Monday, November 24, 2008

Book Review: Oryx and Crake by Margaret Atwood

Oryx and Crake
By Margaret Atwood

Without Giving Too Much Away: Oryx and Crake is a post-apocalyptic tale recounted by humanity's the sole survivor (or is he?). Snowman is on the brink of starvation and plagued by waking dreams from his past. Piece his ramblings together and the big picture of what went wrong and why becomes all too clear.

Our Musings: What I can't get over after reading this book is its eerie familiarity. This is, of course, Margaret Atwood's trademark. She has an uncanny ability to take all the components of the reality we know and then give them just a little half-turn to the left. Her fictional worlds are chilling in their nearness to our own.

But with Oryx and Crake, not only does it feel like this bleak future is entirely possible, but in many ways it feels as if it could have already happened - hence an eeriness that gets compounded with every turn of the page.

The book is structured almost like a conversation between the events of the past and the present those events created. In the past, we get the story of Jimmy and a world where gene-splicing and businesses with creatively spelled names (OrganInc Farms and NooSkins) are the norm. The rift between the pleebland underclass and the intellectual elites is a given and therefore arouses only cursory and passing interest on Jimmy's part. His life is spent in the guarded, sanitized corridors of the elite Compounds where all his needs are met as if by magic.

The present is the complete opposite. Snowman (who we quickly learn is, in fact, Jimmy) lives in a tree, wears a bed sheet for clothing, and is constantly battling storms, rogue animals, and a scarcity of food. As far as we can tell, he and a band of genetically engineered humans called the Children of Crake are the only survivors of an unknown and catastrophic world-wide disaster. Snowman is something of a prophet to the Children of Crake, who know nothing about the world in which they were programmed to thrive.

In his interactions with the Children of Crake, Snowman inadvertently begins building a mythology for their existence. He tells them stories to explain their origins, why the storms come, how the animals behave. The Children of Crake accept each story as truth without argument or question. And why shouldn't they? Snowman's explanations make sense! They are logical, if greatly simplified, explanations for things that the Children are not yet ready to understand. 

It's here, in Snowman's part of the story, that the feeling of eeriness is most present for me. It's such a small step to go from Snowman's stories to the Children to our own creation myths. And knowing Snowman's back story, you can't help but start wondering about our back story. What were we not told? What were the symbols and what did they really mean? What were we too young and new to understand, back at the beginning of the human race?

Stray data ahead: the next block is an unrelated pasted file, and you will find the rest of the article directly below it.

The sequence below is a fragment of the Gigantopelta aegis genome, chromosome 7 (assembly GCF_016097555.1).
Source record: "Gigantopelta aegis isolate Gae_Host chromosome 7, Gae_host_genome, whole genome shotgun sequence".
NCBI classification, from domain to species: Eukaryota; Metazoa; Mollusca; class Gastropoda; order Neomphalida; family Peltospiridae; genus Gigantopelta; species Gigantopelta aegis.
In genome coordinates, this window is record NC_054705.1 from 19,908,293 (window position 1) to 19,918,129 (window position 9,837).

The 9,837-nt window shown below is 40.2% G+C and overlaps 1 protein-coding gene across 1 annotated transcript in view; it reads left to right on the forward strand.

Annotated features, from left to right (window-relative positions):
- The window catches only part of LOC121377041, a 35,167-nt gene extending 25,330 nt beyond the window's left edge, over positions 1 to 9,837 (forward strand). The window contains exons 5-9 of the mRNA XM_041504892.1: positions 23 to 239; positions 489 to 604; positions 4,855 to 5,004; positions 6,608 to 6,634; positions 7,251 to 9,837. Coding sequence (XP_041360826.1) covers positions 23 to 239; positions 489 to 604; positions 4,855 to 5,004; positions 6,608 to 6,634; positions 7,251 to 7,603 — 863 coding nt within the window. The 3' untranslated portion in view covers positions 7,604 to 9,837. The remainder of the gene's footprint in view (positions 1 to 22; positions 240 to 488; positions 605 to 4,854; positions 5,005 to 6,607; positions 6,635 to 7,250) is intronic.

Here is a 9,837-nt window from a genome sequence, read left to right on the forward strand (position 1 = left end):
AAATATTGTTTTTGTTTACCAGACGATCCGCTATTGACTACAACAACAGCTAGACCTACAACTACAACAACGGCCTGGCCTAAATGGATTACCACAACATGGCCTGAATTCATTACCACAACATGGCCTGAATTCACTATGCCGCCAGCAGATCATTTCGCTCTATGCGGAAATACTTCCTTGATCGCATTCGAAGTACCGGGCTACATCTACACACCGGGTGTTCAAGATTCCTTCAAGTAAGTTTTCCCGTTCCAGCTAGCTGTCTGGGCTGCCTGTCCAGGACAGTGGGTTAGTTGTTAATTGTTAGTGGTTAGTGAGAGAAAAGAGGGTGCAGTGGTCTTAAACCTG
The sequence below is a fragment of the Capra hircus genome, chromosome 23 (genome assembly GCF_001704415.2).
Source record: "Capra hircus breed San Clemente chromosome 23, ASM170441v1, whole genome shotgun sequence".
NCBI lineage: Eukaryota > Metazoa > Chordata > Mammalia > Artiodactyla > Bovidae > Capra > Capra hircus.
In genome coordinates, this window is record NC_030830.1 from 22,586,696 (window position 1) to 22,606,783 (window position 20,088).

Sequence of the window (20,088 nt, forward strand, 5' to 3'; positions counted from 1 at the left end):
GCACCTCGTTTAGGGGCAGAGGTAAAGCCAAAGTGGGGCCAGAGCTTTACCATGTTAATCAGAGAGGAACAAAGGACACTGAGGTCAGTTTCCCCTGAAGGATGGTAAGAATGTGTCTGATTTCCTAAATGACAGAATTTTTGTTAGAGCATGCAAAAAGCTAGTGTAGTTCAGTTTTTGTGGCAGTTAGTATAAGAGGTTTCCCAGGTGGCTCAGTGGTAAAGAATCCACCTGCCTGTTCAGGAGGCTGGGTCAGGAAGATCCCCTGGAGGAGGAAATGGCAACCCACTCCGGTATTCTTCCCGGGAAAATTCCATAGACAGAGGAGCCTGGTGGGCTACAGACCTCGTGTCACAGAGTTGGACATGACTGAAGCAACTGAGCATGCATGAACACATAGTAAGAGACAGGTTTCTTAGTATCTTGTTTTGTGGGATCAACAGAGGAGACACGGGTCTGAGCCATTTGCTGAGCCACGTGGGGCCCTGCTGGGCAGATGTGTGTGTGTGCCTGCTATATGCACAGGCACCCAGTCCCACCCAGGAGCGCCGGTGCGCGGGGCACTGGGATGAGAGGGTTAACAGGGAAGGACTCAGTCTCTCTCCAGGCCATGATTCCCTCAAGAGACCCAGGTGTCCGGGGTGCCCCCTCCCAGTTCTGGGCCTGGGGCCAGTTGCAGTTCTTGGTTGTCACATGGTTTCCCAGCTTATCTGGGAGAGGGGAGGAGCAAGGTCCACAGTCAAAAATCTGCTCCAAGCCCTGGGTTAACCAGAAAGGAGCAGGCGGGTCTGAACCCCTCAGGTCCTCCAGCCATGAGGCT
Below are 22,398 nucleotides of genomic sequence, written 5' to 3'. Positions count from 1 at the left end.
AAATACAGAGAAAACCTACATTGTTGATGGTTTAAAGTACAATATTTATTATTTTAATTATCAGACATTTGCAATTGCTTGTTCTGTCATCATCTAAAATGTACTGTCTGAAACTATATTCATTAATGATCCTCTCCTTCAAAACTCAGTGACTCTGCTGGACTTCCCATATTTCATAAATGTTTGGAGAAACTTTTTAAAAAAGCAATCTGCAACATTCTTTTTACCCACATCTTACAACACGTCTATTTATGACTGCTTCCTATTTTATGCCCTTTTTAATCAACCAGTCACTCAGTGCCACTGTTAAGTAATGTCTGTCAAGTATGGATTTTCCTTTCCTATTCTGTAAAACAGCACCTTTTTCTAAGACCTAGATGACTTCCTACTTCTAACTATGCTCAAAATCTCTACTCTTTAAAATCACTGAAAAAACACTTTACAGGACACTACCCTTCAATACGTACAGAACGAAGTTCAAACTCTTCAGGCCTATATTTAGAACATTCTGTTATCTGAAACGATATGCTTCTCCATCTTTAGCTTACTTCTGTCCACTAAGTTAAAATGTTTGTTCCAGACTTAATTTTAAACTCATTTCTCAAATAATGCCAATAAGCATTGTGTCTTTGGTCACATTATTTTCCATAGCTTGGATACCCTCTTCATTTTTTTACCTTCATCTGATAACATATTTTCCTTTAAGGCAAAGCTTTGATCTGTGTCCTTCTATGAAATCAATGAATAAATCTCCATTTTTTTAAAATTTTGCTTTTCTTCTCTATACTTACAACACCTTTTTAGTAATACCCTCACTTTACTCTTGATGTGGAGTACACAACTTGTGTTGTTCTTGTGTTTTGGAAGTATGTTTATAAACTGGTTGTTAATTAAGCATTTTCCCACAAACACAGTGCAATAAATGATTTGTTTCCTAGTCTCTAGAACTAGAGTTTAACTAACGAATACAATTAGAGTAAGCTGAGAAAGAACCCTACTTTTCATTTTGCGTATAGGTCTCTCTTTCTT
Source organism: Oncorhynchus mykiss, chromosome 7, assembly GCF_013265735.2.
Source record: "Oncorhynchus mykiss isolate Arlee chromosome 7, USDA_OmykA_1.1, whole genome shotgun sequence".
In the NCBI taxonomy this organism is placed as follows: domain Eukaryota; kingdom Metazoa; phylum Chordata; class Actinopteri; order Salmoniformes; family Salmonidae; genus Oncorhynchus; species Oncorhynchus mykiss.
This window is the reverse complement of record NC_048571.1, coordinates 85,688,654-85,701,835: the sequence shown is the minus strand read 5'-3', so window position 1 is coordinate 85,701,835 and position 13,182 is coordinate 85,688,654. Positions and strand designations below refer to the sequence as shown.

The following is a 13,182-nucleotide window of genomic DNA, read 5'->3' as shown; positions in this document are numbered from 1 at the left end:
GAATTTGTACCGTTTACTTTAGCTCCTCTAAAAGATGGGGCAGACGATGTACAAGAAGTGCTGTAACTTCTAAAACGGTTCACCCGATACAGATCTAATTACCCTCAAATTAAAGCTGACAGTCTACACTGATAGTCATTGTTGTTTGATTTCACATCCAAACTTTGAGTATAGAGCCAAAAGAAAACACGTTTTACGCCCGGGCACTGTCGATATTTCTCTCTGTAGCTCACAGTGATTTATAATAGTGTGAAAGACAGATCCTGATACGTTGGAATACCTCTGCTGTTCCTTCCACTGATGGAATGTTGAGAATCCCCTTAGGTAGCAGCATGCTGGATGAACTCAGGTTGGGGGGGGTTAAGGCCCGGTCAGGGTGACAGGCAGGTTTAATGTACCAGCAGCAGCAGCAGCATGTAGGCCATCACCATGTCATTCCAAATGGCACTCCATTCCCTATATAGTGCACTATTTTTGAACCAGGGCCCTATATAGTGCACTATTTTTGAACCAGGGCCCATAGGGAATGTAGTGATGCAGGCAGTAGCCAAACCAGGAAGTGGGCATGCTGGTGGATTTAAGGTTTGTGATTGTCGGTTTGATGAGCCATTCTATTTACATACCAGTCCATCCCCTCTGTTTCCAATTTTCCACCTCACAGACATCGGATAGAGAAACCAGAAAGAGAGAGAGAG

While Atwood does such a masterful job of crafting these two realities that you can practically taste the ChickieNobs, the novel ultimately falls down on plot. Most of the book is just lead-up to the final revelation of exactly what went wrong. The teasers and foreshadowing are exciting at first, but eventually become tiresome and annoying. 

When the big reveal is finally made, I was left with a big cartoon question mark hanging over my head. I just didn't get it. And even after going back and reading it a few more times, the end just doesn't hang together for me. I understand the technicalities of Atwood's End of the World, but it just doesn't make sense to me within the context of the story. After so much build up, I expected a nuanced, complicated, and elegant solution. Instead it was more like a hatchet to a glass door - obvious and over far too quickly.

I think at least part of the culprit is a lack of depth in the other characters, namely Oryx and Crake themselves. From their initial introduction to their final swan song, our narrator Jimmy/Snowman portrays these characters are evasive and impenetrable, which results in a one-dimensional feeling for us as readers. Ipso facto, their motivations and emotions in the final events of the book are a mystery and any real impact those events might have had on the reader are lost.

Perhaps even more frustrating is the lack of resolution in the Snowman thread of the story. The chronological reveal of the past events happens roughly in time with a journey Snowman takes from his tree home back to the Paradice Dome, a.k.a ground zero. When he leaves the Dome, I got the sense that some sort of catharsis was supposed to have taken place. Snowman finally makes peace with his past and his role in the events? He decides to move on and make the best of it as one of the last surviving humans? Who knows. Whatever I was supposed to understand as a reader missed me completely and I was left feeling merely puzzled.

Ultimately, this book is neither completely brilliant nor a complete dud. It is quintessential Margaret Atwood - full of black humor and inescapable truths. 

Recommended: Yes, despite its shortcomings, this book is definitely worth the read. Recommended for Margaret Atwood groupies, sci fi fans, and end-of-the-world junkies.

Note: This book contains some graphic sexual and drug-related material that may not be appropriate for younger audiences.

Did you read this book? What's your take?

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